The platform assembly shown in FIGURE 2, is adaptable for use in tests wherein the response of an animal to an electrical stimulus is desired to be measured. Alternate rods 33 can easily be supplied with different potentials by connecting supply leads to the portions of rods 33 extending below member 32.
It will be apparent that various modifications can be made to the apparatus of the present invention without departing from the scope of the invention as defined by the following claims.
What is claimed is:
1. A motor activity indicator comprising means defining an area for movement of a test animal, means projecting an image of said animal, a plurality of photosensitive electrical devices connected in parallel and arranged to be actuated selectively by said image, means differentiating the electrical output of said photo-sensitive devices, and electrical counting means responsive to the output of said differentiating means.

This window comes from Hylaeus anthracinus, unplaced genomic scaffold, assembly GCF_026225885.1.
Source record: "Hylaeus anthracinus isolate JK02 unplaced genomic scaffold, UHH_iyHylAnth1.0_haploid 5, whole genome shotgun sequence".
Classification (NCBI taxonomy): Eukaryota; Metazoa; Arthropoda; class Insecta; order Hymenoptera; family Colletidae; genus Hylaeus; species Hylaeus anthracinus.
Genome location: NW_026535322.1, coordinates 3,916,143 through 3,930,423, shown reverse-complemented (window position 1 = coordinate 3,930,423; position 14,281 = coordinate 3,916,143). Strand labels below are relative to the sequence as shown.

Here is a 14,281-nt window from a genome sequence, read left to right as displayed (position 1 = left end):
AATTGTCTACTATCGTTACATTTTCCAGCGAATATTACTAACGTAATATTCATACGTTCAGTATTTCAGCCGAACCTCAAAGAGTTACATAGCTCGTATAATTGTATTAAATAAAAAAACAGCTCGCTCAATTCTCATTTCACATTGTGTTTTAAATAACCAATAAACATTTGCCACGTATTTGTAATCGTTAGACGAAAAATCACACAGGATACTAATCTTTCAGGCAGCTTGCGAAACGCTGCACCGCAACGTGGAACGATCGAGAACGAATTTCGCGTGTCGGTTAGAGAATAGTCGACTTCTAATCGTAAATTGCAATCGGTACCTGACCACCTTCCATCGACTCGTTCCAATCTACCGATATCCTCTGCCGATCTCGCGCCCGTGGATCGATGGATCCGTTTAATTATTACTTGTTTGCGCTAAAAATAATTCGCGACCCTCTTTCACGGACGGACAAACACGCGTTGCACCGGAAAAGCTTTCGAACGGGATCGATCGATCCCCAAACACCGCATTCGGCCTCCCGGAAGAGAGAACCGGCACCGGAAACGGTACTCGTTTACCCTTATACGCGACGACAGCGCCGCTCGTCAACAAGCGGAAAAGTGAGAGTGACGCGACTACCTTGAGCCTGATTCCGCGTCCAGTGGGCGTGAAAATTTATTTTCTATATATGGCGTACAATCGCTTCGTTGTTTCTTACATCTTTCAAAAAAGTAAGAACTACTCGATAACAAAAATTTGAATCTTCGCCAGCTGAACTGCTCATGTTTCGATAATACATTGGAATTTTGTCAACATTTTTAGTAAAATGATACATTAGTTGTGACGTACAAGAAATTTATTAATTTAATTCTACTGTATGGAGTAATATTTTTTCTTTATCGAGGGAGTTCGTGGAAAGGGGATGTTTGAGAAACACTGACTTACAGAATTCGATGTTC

2. A motor activity indicator comprising means defining an area for movement of a test animal, means projecting an image of said animal, a plurality of photosensitive electrical devices connected in parallel and arranged to be actuated selectively by said image, means dilferentiating the electrical output of said photo-sensitive devices, means amplifying the output of said dififerentiating means, and electrical counting means responsive to the output of said amplifying means.